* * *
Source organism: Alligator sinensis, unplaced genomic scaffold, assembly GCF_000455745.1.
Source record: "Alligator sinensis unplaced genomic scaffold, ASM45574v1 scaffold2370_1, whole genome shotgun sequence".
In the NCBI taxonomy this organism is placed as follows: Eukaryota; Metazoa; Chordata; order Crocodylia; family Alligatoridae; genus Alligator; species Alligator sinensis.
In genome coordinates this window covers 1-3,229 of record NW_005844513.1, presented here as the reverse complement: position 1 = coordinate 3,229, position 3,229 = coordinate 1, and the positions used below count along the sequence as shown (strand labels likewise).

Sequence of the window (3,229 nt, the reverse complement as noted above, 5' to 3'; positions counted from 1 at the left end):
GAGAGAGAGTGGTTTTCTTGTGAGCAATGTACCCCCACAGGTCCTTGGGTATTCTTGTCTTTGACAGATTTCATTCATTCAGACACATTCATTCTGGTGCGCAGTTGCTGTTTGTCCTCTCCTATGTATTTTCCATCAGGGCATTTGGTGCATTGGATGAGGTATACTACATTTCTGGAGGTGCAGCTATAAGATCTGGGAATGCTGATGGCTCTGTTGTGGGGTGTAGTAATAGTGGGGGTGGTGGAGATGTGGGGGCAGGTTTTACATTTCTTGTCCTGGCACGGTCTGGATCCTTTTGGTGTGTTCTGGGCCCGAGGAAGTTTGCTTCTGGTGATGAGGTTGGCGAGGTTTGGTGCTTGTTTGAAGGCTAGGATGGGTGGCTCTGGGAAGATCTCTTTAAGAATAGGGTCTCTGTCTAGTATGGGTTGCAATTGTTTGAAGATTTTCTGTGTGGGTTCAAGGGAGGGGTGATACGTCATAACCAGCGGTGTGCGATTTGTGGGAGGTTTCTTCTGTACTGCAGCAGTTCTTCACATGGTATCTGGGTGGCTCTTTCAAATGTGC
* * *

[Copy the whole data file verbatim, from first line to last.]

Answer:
Source organism: Alligator sinensis, unplaced genomic scaffold, assembly GCF_000455745.1.
Source record: "Alligator sinensis unplaced genomic scaffold, ASM45574v1 scaffold2370_1, whole genome shotgun sequence".
In the NCBI taxonomy this organism is placed as follows: Eukaryota; Metazoa; Chordata; order Crocodylia; family Alligatoridae; genus Alligator; species Alligator sinensis.
In genome coordinates this window covers 1-3,229 of record NW_005844513.1, presented here as the reverse complement: position 1 = coordinate 3,229, position 3,229 = coordinate 1, and the positions used below count along the sequence as shown (strand labels likewise).

Sequence of the window (3,229 nt, the reverse complement as noted above, 5' to 3'; positions counted from 1 at the left end):
GAGAGAGAGTGGTTTTCTTGTGAGCAATGTACCCCCACAGGTCCTTGGGTATTCTTGTCTTTGACAGATTTCATTCATTCAGACACATTCATTCTGGTGCGCAGTTGCTGTTTGTCCTCTCCTATGTATTTTCCATCAGGGCATTTGGTGCATTGGATGAGGTATACTACATTTCTGGAGGTGCAGCTATAAGATCTGGGAATGCTGATGGCTCTGTTGTGGGGTGTAGTAATAGTGGGGGTGGTGGAGATGTGGGGGCAGGTTTTACATTTCTTGTCCTGGCACGGTCTGGATCCTTTTGGTGTGTTCTGGGCCCGAGGAAGTTTGCTTCTGGTGATGAGGTTGGCGAGGTTTGGTGCTTGTTTGAAGGCTAGGATGGGTGGCTCTGGGAAGATCTCTTTAAGAATAGGGTCTCTGTCTAGTATGGGTTGCAATTGTTTGAAGATTTTCTGTGTGGGTTCAAGGGAGGGGTGATACGTCATAACCAGCGGTGTGCGATTTGTGGGAGGTTTCTTCTGTACTGCAGCAGTTCTTCACATGGTATCTGGGTGGCTCTTTCAAATGTGC